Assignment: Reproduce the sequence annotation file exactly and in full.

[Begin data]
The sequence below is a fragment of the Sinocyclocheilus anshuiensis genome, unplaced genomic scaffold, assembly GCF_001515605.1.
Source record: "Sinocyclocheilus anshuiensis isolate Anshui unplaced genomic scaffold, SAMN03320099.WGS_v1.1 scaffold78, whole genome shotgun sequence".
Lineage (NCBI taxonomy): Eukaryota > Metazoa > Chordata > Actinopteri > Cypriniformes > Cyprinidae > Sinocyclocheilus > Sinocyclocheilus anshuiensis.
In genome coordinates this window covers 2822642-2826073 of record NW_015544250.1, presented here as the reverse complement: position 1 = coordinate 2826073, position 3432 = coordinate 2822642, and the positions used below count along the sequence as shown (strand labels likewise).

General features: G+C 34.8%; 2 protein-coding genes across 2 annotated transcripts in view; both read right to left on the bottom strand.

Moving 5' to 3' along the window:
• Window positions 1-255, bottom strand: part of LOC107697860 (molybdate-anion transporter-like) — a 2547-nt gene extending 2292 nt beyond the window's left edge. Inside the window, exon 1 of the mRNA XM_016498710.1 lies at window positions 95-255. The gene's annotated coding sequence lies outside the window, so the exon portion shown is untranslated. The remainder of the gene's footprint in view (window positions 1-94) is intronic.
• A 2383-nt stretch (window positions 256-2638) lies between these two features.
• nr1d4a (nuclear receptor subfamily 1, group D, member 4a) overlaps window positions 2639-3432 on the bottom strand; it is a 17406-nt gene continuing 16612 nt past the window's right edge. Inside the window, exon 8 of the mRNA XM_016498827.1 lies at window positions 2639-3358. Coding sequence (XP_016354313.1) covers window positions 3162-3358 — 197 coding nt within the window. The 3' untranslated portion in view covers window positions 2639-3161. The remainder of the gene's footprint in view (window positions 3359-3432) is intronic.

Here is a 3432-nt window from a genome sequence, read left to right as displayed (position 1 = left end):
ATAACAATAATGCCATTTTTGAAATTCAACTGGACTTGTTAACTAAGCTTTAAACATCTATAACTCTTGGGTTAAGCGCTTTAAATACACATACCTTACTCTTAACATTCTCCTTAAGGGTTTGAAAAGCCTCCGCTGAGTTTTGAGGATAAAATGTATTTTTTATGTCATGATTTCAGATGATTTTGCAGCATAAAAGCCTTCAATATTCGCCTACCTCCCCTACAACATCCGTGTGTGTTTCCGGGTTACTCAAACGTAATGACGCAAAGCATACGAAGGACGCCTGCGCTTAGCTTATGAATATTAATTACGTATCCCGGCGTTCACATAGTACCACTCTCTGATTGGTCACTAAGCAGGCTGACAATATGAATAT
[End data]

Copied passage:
The sequence below is a fragment of the Sinocyclocheilus anshuiensis genome, unplaced genomic scaffold, assembly GCF_001515605.1.
Source record: "Sinocyclocheilus anshuiensis isolate Anshui unplaced genomic scaffold, SAMN03320099.WGS_v1.1 scaffold78, whole genome shotgun sequence".
Lineage (NCBI taxonomy): Eukaryota > Metazoa > Chordata > Actinopteri > Cypriniformes > Cyprinidae > Sinocyclocheilus > Sinocyclocheilus anshuiensis.
In genome coordinates this window covers 2822642-2826073 of record NW_015544250.1, presented here as the reverse complement: position 1 = coordinate 2826073, position 3432 = coordinate 2822642, and the positions used below count along the sequence as shown (strand labels likewise).

General features: G+C 34.8%; 2 protein-coding genes across 2 annotated transcripts in view; both read right to left on the bottom strand.

Moving 5' to 3' along the window:
• Window positions 1-255, bottom strand: part of LOC107697860 (molybdate-anion transporter-like) — a 2547-nt gene extending 2292 nt beyond the window's left edge. Inside the window, exon 1 of the mRNA XM_016498710.1 lies at window positions 95-255. The gene's annotated coding sequence lies outside the window, so the exon portion shown is untranslated. The remainder of the gene's footprint in view (window positions 1-94) is intronic.
• A 2383-nt stretch (window positions 256-2638) lies between these two features.
• nr1d4a (nuclear receptor subfamily 1, group D, member 4a) overlaps window positions 2639-3432 on the bottom strand; it is a 17406-nt gene continuing 16612 nt past the window's right edge. Inside the window, exon 8 of the mRNA XM_016498827.1 lies at window positions 2639-3358. Coding sequence (XP_016354313.1) covers window positions 3162-3358 — 197 coding nt within the window. The 3' untranslated portion in view covers window positions 2639-3161. The remainder of the gene's footprint in view (window positions 3359-3432) is intronic.

Here is a 3432-nt window from a genome sequence, read left to right as displayed (position 1 = left end):
ATAACAATAATGCCATTTTTGAAATTCAACTGGACTTGTTAACTAAGCTTTAAACATCTATAACTCTTGGGTTAAGCGCTTTAAATACACATACCTTACTCTTAACATTCTCCTTAAGGGTTTGAAAAGCCTCCGCTGAGTTTTGAGGATAAAATGTATTTTTTATGTCATGATTTCAGATGATTTTGCAGCATAAAAGCCTTCAATATTCGCCTACCTCCCCTACAACATCCGTGTGTGTTTCCGGGTTACTCAAACGTAATGACGCAAAGCATACGAAGGACGCCTGCGCTTAGCTTATGAATATTAATTACGTATCCCGGCGTTCACATAGTACCACTCTCTGATTGGTCACTAAGCAGGCTGACAATATGAATAT